Fears grow fighting between Ethiopia’s federal army and Tigray forces could draw in outside involvement.
Immediately after Ethiopian Prime Minister Abiy Ahmed announced in the early hours of Wednesday the beginning of military operations against the northern Tigray state, fears emerged that a prolonged conflict could reverberate across the wider region and draw in outside forces.
At the heart of these concerns is Eritrea – Ethiopia’s northern neighbor bordering the Tigray region.
Addis Ababa’s military move came after months of feuding between the federal government and the Tigray People’s Liberation Front (TPLF), the party that dominated Ethiopia’s politics for nearly three decades until Abiy came to power in 2018.
Having accused the prime minister of trying to “sideline … and even criminisalise” the TPLF, the Tigray leaders in September held elections in defiance of a decision by the federal government to postpone all polls due to the coronavirus pandemic. With tension building up and each side trading barbs, TPLF leaders in recent months also accused their sworn enemy, Eritrea, of meddling in Ethiopia’s domestic affairs in an attempt to corner Tigray.
The mutual animosity between Eritrea’s longtime ruler Isaias Afwerki and the TPLF goes back decades – but it was not always like this. From the mid-1970s to the early 1990s, the Eritrean People’s Liberation Front (EPLF), which Isaias co-founded, and the TPLF were brothers-in-arms in the long struggle against Ethiopia’s military government led by Mengistu Haile Mariam.
Mengistu was overthrown in May 1991, and two years later Eritrea gained independence in a referendum. The TPLF, meanwhile, went on to become the leading force in the Ethiopian People’s Revolutionary Democratic Front (EPRDF) governing coalition, with late Tigray leader Meles Zenawi becoming the country’s prime minister.
In 1998, Eritrea and Ethiopia, however, went to war over a complex territorial, economic and political dispute that left tens of thousands of people dead. Despite the Algiers peace agreement in December 2000 ending the neighbours’ border conflict, Ethiopia and Eritrea remained in a state of an armed standoff for nearly 18 years.
This “cold war” seemingly ended after Abiy’s rapprochement with Isaias after assuming office in April 2018, replacing Prime Minister Hailemariam Desalegn in the face of months of anti-government demonstrations.
After weeks of secretive negotiations within the EPRDF, Abiy is believed to have overcome opposition from the formerly dominant TPLF to win the chair of the multi-ethnic, four-party coalition, a position that made him by default Ethiopia’s prime minister.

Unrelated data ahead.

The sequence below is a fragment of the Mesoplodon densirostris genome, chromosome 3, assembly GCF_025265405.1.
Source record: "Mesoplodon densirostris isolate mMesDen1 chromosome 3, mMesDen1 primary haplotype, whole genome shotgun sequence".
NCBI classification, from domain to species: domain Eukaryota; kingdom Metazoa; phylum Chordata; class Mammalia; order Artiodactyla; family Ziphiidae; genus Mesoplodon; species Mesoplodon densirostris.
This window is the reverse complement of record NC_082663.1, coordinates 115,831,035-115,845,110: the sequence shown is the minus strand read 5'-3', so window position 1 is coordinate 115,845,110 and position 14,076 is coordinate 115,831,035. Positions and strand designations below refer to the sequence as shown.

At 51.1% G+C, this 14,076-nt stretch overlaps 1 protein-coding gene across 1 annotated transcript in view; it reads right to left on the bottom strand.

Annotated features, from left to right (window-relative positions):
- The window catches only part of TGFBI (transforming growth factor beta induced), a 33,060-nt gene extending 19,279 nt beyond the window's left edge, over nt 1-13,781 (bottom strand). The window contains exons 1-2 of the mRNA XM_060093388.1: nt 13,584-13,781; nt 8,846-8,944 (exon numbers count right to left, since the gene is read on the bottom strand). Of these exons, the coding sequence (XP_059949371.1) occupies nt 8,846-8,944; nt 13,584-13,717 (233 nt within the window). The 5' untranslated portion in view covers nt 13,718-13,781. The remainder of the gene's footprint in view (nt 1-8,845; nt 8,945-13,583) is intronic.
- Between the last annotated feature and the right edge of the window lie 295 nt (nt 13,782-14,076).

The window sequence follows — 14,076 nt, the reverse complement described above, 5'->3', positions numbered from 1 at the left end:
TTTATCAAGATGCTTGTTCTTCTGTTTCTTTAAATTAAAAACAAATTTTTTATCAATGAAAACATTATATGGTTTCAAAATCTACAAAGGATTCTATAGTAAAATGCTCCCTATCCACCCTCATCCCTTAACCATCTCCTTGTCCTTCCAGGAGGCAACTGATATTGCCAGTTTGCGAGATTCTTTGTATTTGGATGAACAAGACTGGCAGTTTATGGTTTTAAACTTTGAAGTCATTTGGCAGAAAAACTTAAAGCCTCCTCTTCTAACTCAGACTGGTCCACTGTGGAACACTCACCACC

In July 2018, a series of secretive and fast-paced diplomatic exchanges between Addis Ababa and Eritrea resulted in a breakthrough, with the longtime foes re-establishing diplomatic ties.
Martin Plaut, a longtime observer of politics in the Horn of Africa, says the opaque nature of the Ethiopia-Eritrea diplomatic thaw gradually fed into Ethiopia’s bitter domestic political divide.
“It is impossible to be certain of Eritrea’s role in Ethiopia’s domestic conflict. Since the first visits to each other’s capitals by the two leaders in July 2018 there has never been a press conference at which journalists could ask either Prime Minister Abiy or President Isaias what they hoped to achieve,” said Plaut, a former BBC Africa editor.
“Communiques have been bland and uninformative. However, it is clear that relations are today so close that it is inconceivable that the Ethiopian leader would have undertaken such a major operation, on Eritrea’s border, without clearing it with his opposite number,” he added.
While the administration of Isaias has publicly reiterated its deep-seated animosity to TPLF, Eritrea’s involvement – if any – in the current conflict is still unclear for now. Meanwhile, a telephone and internet communications blackout in Tigray has made it difficult to verify the situation in the state and the border areas, leading to speculation.
“There have been reports of intense conscription of young Eritreans and of troops’ movements inside Eritrea, close to the border with Tigray. Some commentators anticipated a coordinated operation against Tigray with Ethiopians attacking from the south and Eritreans from the north. So far this does not appear to have taken place,” Martin said.
“An Eritrean offensive may yet go ahead, but the Tigrayans are well armed and President Isaias may be biding his time to see whether Prime Minister Abiy’s forces make progress before committing his own troops.”
Tsedale Lemma, editor-in-chief of the Addis Standard, an Ethiopian English-language publication that reports on domestic and foreign current affairs, said the opaqueness of the 2018 peace deal has fed into suspicions Tigrayan officials about the intentions of Abiy and Isaias.
She also cited “the lapse in judgement” from Abiy “to sideline TPLF from being a genuine part of the peace deal between Ethiopia and Eritrea from the get-go”.
“It should have been known to PM Abiy that for all his political differences with TPLF, peace between Ethiopia and Eritrea is practically impossible without the involvement and meaningful say of TPLF,” Tsedale said.
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